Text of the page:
Marc Brown And The Sea Chronicle
Marc Brown is an artist living and working on the Suffolk Coast. Like many artists that make their home here, Marc is drawn to the many-faceted coastline as the subject matter of his art. What makes him different is that, more than any other artist we’ve spoken to, Marc knows and understands the mercurial, playful and sometimes dangerous nature of the sea. His latest photographic work, a visceral collection called The Sea Chronicle, documents a year of daily swims in the North Sea. We asked him to tell us a bit more about it, and about the calm, spacious oil paintings of coastal scenes that provide its perfect contrast…
Hi, Marc. How would you describe yourself in a few short sentences?
I am more of an introvert than extrovert and spend quite a lot of time thinking about things. This is reflected in the way I work. I often develop an idea for a painting over several weeks, carefully considering composition and scale, which are crucial for balance in my paintings. I also have a passion for motorcycles, which began in 1985.
Could you describe your relationship with the Suffolk Coast?
My relationship with the Suffolk coast began 45 years ago. I was born in our family home in Southwold, not far from the sea. It has been a constant presence in my life ever since: growing up with family days in a beach hut in the summer; fishing on the beach at night with my Dad in the winter; hanging out with mates on our mopeds at weekends down at the pier; falling asleep to the sound of the sea, and smelling that unique perfume of salt, seaweed and ozone first thing in the mornings.
Can you tell us a little bit about what you do?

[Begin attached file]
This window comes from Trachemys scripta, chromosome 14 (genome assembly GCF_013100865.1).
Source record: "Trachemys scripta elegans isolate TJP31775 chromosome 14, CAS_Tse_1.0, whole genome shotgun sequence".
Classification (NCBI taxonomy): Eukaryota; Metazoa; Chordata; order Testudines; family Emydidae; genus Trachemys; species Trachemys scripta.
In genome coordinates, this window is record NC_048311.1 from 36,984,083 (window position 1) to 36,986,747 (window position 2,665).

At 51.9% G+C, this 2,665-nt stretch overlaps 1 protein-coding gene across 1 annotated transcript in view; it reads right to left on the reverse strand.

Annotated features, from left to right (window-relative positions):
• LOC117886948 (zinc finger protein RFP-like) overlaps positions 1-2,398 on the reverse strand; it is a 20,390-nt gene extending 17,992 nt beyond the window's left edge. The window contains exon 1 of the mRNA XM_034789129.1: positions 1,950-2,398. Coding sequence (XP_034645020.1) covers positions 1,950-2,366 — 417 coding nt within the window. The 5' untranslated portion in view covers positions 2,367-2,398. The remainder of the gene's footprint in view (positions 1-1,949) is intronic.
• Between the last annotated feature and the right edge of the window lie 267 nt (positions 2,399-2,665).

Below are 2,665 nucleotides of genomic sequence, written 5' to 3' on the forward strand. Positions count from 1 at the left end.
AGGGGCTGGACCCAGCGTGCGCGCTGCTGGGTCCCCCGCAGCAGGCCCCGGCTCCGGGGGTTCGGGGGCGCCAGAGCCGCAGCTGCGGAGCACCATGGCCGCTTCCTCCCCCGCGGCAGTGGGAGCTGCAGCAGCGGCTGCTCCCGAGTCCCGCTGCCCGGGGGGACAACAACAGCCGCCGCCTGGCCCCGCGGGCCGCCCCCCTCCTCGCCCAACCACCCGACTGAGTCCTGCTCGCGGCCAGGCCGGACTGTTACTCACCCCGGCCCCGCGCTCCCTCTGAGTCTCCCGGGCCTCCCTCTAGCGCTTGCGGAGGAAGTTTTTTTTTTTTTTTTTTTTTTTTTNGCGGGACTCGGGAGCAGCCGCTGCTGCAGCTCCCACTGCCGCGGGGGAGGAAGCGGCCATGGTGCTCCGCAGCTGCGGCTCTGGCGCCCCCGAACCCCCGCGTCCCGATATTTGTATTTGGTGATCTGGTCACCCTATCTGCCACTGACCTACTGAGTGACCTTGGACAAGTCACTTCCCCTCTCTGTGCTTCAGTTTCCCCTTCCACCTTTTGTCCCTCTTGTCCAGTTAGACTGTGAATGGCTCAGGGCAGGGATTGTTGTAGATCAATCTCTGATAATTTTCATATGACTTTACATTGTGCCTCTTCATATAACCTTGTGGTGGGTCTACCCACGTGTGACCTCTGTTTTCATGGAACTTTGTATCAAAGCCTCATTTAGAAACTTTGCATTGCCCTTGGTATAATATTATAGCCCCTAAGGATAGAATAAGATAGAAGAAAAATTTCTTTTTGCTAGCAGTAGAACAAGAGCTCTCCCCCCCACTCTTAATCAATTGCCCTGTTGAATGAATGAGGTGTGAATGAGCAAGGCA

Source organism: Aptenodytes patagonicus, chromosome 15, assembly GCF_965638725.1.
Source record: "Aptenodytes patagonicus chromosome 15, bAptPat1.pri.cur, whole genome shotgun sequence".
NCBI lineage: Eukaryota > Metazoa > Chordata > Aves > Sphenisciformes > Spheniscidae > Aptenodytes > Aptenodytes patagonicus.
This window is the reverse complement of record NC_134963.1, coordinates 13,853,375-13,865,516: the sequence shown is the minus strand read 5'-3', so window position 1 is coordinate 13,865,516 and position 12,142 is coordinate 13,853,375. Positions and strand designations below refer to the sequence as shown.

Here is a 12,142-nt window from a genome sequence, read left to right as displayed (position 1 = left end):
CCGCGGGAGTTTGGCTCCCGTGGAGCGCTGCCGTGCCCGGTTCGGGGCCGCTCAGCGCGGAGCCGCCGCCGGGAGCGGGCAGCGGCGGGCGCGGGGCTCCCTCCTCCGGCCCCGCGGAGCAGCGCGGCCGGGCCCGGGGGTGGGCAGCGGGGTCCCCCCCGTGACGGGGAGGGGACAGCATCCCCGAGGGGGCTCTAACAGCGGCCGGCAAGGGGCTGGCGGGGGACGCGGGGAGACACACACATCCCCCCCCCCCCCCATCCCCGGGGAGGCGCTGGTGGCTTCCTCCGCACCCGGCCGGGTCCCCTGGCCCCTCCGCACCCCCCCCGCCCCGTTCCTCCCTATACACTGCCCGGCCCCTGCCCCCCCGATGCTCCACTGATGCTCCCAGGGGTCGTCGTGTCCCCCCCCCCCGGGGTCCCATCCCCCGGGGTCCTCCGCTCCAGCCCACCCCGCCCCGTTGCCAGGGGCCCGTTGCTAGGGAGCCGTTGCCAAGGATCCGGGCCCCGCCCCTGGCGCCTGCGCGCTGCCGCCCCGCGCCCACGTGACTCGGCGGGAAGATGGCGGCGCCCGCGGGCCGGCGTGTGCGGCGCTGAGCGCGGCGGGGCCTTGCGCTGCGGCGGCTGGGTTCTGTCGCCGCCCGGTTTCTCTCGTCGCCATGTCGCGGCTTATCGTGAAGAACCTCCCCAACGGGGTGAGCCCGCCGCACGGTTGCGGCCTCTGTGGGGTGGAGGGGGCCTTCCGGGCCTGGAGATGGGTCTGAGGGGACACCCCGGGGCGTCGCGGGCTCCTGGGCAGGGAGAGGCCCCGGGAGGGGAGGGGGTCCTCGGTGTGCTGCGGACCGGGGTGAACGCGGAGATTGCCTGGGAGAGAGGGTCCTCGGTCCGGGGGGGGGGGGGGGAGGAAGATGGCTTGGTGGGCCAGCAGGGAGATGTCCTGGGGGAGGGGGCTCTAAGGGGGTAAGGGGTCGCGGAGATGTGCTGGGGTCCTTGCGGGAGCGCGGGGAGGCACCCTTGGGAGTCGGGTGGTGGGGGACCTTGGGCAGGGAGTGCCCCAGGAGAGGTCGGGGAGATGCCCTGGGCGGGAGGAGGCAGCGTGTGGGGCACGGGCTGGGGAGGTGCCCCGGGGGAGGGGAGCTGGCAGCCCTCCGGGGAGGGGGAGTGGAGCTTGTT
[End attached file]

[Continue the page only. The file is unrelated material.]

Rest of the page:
I have been painting since graduating in 1995, and painting full-time since 1999. My paintings are semi-abstract and depict a wide range of coastal subjects such as maritime objects, birds, landscapes and isolated objects/buildings.
Why do you think the Suffolk Coast became the primary subject matter of your art?
My focus on the coast and my hometown as subject matter really began when I was studying for my art degree and living away from home. I had never had a prolonged period away from home before, and I think this experience, and the absence of all the so familiar sights, smells and sounds of the sea really made me ‘wake up’ to just how big a part of me it really was. I began collecting old secondhand books about the East Anglian coast and seamanship manuals – anything that would pull me back to the remote and ancient coast of Suffolk all those miles away. I was also profoundly influenced by the acclaimed Highland artist, Will Maclean, and was fortunate enough to meet him in Dundee. My Degree Show was a response, in sculptures and drawings, to my time spent away from the coast.
Do you paint and sketch outdoors?
My paintings are produced in the studio, purely because of the nature of the materials and processes. I use many layers of glazes which require a stable environment, and each painting takes several weeks to complete. However, each painting begins in my sketchbook which I carry around with me, and note ideas down when they occur.